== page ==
BAD IDEA #1: SHOWERING WITH YOUR CAT
Tigger-boo was my first feline and being an animal lover in general and a zealous new cat guardian in particular, I wanted to do right by him. I brushed him daily and said, “I LOOOOOVE my little pussy cat” in my sexiest Barry White voice because he seemed to like low tones. I bought him expensive toys that he never played with and a deluxe cat bed that he completely shunned, preferring to sleep with my Westie, Dottie (the tart). He was an inside cat and always smelled of hand lotion from being petted excessively.
And then one day I was having a conversation with a cat-expert acquaintance of mine and mentioned that I never bathed the Boo. She looked at me as if I were Fagin in Dickens's novel Oliver Twist. “That’s bad,” she said. “Really bad.”
I’d committed a faux paw without even knowing it. But errors can be corrected, so I began plotting a sudsy afternoon for the Boo. The kitchen sink didn’t seem like a sanitary place to do the deed, so I opted for the shower. After all, it was made of glass so he wouldn't get claustrophobic and enclosed so he couldn’t escape. And I'd be there to cheer him on. What could go wrong? Cat people everywhere already know the answer. I thought I’d need a blood transfusion when it was all over.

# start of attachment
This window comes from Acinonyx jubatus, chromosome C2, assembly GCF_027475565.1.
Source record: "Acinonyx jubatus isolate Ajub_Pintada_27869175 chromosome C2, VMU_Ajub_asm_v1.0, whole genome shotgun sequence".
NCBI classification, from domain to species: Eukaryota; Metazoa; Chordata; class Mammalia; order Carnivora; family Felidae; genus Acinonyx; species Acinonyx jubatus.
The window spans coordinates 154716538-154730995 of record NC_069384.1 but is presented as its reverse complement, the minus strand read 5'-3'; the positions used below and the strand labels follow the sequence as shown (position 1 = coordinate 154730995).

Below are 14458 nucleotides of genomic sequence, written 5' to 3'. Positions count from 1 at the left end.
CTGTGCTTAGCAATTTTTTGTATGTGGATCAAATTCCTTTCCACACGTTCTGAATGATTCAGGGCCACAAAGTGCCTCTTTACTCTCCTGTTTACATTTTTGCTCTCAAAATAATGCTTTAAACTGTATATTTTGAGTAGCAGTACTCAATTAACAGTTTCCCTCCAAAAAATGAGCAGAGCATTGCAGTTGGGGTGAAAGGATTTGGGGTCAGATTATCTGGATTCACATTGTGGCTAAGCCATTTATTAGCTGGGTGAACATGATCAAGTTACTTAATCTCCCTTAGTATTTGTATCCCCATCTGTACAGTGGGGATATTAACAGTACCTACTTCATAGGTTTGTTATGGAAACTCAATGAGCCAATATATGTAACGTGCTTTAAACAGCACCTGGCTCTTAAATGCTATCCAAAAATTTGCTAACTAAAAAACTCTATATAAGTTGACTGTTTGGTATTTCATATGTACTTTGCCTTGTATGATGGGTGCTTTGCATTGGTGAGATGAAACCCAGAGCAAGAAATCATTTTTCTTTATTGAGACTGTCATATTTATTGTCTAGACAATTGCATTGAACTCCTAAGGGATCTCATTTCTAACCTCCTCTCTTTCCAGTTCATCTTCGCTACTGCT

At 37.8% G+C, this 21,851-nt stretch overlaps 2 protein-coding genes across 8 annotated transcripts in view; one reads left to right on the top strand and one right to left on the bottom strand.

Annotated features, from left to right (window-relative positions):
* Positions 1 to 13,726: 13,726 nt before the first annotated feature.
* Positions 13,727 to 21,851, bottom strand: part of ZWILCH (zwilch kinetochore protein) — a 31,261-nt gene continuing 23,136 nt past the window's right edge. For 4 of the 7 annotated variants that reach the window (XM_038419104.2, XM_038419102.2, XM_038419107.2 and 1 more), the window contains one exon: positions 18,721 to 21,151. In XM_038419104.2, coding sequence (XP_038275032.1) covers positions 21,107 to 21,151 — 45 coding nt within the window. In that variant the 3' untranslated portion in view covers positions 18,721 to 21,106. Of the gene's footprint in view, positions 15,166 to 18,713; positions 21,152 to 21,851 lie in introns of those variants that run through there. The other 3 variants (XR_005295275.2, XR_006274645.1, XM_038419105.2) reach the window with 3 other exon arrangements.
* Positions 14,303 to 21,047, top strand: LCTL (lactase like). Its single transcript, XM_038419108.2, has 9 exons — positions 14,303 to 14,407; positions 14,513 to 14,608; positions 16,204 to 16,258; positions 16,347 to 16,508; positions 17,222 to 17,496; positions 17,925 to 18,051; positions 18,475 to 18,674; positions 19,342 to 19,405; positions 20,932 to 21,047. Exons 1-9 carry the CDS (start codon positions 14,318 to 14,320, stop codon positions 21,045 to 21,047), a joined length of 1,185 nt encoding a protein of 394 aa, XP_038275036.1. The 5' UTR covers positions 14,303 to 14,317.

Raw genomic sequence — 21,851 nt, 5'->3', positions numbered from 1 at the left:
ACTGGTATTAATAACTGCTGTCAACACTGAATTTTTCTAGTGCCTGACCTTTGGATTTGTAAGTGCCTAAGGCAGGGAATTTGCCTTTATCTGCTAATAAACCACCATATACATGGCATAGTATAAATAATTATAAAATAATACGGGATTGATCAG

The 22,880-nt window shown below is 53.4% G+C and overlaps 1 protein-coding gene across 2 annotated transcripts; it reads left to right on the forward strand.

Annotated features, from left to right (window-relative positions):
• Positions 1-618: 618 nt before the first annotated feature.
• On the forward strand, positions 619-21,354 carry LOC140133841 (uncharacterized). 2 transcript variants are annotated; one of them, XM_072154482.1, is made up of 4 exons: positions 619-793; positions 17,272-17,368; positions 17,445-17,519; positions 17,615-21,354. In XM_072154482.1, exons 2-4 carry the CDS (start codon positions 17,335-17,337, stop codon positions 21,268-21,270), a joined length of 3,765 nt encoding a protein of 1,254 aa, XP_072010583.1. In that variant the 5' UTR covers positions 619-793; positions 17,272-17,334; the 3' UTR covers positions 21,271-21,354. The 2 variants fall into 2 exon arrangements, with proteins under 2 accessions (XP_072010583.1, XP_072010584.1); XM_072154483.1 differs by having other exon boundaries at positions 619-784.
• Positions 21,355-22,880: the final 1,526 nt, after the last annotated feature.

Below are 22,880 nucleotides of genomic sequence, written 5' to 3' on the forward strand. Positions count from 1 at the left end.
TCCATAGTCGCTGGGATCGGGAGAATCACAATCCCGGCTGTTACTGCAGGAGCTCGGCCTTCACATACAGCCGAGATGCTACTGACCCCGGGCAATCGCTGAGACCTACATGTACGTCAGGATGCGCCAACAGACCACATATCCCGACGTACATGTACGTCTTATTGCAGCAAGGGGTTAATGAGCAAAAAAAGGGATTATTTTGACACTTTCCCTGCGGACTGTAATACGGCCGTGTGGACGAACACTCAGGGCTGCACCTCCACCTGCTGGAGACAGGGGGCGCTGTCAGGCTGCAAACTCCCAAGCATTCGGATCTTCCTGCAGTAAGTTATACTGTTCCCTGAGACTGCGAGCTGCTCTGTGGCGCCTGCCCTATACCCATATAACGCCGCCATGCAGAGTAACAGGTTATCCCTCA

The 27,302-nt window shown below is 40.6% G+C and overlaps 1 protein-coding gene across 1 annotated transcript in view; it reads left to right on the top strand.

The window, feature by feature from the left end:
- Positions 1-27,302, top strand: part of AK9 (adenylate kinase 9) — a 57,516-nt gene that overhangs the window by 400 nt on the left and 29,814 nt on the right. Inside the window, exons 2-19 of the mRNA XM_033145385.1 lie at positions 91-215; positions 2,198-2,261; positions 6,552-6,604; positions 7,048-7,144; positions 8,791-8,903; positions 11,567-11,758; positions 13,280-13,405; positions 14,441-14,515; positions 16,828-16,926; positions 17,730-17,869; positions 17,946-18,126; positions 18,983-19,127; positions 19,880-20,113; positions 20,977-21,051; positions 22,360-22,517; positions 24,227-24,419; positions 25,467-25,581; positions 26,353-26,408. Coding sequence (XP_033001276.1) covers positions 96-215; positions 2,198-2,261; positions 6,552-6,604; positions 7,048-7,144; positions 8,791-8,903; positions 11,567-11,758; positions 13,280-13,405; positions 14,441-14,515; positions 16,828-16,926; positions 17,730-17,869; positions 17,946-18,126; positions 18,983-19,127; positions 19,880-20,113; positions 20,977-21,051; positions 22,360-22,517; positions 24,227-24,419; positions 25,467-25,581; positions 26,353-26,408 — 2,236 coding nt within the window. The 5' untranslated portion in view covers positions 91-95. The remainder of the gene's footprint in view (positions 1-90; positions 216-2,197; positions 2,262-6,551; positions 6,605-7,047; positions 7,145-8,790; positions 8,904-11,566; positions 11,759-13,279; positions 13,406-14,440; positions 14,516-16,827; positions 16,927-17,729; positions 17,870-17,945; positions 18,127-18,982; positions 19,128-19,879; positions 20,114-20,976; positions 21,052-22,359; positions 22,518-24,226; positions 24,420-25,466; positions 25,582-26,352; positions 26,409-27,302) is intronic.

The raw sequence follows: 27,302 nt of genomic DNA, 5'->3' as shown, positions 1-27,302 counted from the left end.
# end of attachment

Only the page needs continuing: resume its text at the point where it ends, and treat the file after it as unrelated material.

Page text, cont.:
BAD IDEA #2: READING AND INTERNALIZING CRITICISM ON THE DAY IT IS RECEIVED
Every writer I know invariably digests negative comments from editorial critiques or reviews while often ignoring positive ones. When I receive critiques on any Work In Progress, I make a practice of listening to the criticism but also writing down every word. Then I put my notebook away and don’t read the comments until the next day. The criticisms are generally more palatable in the bright light of morning and the suggested changes are often more minor than I’d remembered. Plus, there are always encouraging comments I’d failed to hear.
This waiting-until-later tactic is even more essential when you think your manuscript is finished. At this point in the process, many writers stop asking people to read the book because they think it’s perfect. It never is. Attracting an agent and a publisher isn’t easy. If, after several reads by friends, I still have doubts about the manuscript, I send it to others who can and will uncover any additional flaws.
|My first book-advance check after polishing the manuscript until it was ready|
BAD IDEA #3: MANAGING TWITTER WITHOUT HELP FROM YOUR FRIENDS
When I first opened my Twitter account, I was told by social media mavens to follow everybody who followed me. As you can imagine, doing that produced a lot of messages that didn’t interest me much. And the messages I did want to read were difficult to find in my fast-scrolling news feed.
I had pretty much given up on Twitter until recently when a fellow author with over five thousands followers compared to my measly 180, told me if I wanted to maintain my sanity, I needed to download a free app called TweetDeck that would allow me to sort messages into topics like: Showering With Your Pet or Surviving Criticism or whatever.
So I downloaded the app and with a little bumbling around, I arranged my Tweets into columns by topic. Then I actually had a conversation with a stranger and was able to follow the thread because those notifications were highlighted in a separate column. My Tweeting life has been saved and I feel damn good about it. Next, I will attempt the death-defying trick of scheduling a Tweet to post when I’m in the shower with my cat. ME-OUUWWWW!
|TweetDeck Screen Shot|